Retired Air Force Chief Angel Ortiz came home at 3 p.m. on Friday afternoon from babysitting his three grandchildren and found more than two feet of standing water in his back and side yard on Raider Lane in Navarre.
Editor's Note: We do not normally post this much of a story online, but because of the timeliness and because most of these young people are displaced Taco Bell workers, we are making an exception. However, there are additional details that only the thousands of smart subscribers who receive the paper on Thursday will get. Also, please click "view more images" at the end of the article.
All of the retention ponds near Navarre High School were full after days of heavy rains, and rainwater was running though Ortiz’s yard from the woods behind his home that he bought in 2005. “It has never flooded like this,” Ortiz said. He had experienced some standing water after a heavy rain in the past, and had truckloads of dirt added to his yard. Ortiz had flood insurance for the previous six years, but accidently let it lapse this year. “I can get it now, but it won’t go into effect for 30 days,” Ortiz said.
Ortiz sprang into action, headed straight to Navarre Lumber and bought some sandbags, then started filling them himself when he realized that he probably shouldn't be physically exerting himself due to his three heart attacks and seven stints in his heart. His neighbor and Navarre High school student and football player, Aiden McGuire, came outside in the rain to help. McGuire's grandfather also came over to help thier neighbor. Ortiz then called a young man he had just met the day before who was helping his daughter move, Damian Adams. Adams started texting his friends that also had worked at Taco Bell, and a few others.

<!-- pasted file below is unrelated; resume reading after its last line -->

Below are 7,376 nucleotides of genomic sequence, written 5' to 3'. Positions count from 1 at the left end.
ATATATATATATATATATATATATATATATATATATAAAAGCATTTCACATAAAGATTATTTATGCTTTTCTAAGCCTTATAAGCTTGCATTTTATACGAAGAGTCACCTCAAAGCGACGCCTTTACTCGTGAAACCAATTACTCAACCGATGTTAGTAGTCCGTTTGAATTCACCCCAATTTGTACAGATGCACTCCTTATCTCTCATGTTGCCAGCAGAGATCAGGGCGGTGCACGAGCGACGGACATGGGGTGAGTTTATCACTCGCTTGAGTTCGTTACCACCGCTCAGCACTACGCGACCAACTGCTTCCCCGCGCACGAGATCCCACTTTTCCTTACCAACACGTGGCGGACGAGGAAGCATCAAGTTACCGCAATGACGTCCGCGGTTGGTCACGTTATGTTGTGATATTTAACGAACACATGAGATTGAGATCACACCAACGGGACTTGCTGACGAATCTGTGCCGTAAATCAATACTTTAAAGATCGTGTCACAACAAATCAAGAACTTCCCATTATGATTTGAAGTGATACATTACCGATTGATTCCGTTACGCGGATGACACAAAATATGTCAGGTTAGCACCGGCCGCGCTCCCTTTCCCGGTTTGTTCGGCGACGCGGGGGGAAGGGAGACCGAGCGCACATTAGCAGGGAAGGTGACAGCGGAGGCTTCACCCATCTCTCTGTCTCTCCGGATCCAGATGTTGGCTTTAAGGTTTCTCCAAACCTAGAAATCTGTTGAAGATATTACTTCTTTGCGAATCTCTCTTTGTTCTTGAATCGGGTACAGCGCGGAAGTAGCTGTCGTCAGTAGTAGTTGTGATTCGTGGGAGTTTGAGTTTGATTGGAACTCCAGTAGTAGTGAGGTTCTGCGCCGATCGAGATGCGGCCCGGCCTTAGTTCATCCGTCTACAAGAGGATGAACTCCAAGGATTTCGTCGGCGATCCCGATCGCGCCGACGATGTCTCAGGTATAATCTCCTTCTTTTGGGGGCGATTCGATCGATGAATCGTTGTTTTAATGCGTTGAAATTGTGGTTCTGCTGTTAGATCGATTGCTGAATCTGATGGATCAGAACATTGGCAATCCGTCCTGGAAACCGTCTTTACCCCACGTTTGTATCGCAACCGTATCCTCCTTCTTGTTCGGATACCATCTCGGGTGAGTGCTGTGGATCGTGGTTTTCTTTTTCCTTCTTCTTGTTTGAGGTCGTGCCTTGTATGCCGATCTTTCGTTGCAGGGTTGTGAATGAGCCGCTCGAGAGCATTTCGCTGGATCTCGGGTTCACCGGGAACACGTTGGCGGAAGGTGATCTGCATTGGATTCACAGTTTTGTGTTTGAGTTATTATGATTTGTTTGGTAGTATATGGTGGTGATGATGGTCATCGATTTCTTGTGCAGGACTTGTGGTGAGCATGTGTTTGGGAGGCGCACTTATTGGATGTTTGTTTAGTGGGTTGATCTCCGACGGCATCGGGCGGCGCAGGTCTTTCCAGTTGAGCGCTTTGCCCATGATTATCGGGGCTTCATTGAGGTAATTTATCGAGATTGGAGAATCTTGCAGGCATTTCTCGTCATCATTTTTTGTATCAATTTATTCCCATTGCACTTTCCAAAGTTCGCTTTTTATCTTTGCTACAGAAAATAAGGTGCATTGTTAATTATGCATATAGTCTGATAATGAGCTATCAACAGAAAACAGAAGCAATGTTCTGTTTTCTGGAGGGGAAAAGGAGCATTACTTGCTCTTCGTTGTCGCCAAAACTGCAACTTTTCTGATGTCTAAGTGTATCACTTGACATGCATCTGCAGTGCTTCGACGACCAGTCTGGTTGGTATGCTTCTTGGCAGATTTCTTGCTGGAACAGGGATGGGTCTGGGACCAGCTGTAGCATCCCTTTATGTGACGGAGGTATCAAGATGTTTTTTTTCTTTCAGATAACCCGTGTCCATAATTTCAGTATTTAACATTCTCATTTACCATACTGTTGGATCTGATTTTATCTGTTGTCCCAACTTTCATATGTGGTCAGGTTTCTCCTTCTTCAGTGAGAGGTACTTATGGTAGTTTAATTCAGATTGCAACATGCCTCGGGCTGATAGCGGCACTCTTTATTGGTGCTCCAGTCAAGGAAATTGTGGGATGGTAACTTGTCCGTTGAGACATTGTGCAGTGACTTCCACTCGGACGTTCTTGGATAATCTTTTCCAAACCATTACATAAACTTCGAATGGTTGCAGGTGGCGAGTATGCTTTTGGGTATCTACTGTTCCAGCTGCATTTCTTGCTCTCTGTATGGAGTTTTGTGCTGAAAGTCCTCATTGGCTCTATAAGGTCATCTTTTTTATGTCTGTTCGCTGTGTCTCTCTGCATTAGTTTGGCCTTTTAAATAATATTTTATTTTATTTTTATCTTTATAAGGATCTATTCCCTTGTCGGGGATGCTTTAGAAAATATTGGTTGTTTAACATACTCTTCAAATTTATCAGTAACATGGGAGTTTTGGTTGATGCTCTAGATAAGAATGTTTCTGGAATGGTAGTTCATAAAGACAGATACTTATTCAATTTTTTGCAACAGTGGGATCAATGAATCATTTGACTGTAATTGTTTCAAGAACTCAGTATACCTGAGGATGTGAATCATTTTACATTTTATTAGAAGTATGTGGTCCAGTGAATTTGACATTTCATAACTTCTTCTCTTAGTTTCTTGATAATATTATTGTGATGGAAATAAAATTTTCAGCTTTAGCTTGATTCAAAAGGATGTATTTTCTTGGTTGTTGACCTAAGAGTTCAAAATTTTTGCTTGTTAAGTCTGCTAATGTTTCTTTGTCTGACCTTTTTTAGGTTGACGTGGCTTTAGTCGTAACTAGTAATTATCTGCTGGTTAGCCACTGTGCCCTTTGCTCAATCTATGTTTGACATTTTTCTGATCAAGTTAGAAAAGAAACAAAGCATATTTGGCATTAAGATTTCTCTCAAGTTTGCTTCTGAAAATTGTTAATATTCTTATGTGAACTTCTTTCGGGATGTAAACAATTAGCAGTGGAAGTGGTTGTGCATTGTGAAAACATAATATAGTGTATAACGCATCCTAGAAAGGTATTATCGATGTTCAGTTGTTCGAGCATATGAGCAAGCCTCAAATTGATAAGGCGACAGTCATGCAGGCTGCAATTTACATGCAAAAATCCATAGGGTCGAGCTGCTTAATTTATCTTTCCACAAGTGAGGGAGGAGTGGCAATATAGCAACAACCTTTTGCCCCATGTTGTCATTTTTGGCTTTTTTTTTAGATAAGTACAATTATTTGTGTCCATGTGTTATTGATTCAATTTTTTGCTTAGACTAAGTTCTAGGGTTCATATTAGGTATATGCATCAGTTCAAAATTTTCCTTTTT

When Ortiz returned from going to the fire department to pick up more bags to fill with sand and a moving truck from Dan Meredith at Outback Storage, he saw seven young people, six of which were still in high school, filling sandbags. “I almost broke down when I saw them, they were a lifesaver,” Ortiz said. They worked through the rain until 6:30 p.m. to make sure Ortiz’s home was as protected as possible. “They didn’t even know if they would be moving me out of my house or filling sandbags and they were happy to do whatever needed to be done," Ortiz said.
When Ortiz met them in front of his house after the last sandbag was filled and placed, he was thanking them over and over and telling them what a difference they made. “Hey, don’t mention it, this is what community is about,” Adams said. All of the young people told Ortiz that if the water got in his house, they would be back to help move his belongings into the Outback Storage moving van.
The young men and women in the picture who helped Ortiz sandbag were, from left: Aidan McGuire, Austin Mitchell, Angel Ortiz (thumbs up) behind neighbor Everette Alford, Arlyn Hizon, Damian Adams in back, Corrianne Avezac and Meagan Clark.
al·tru·is·tic [al-troo-is-tik] adjective: 1. unselfishly concerned for or devoted to the welfare of others.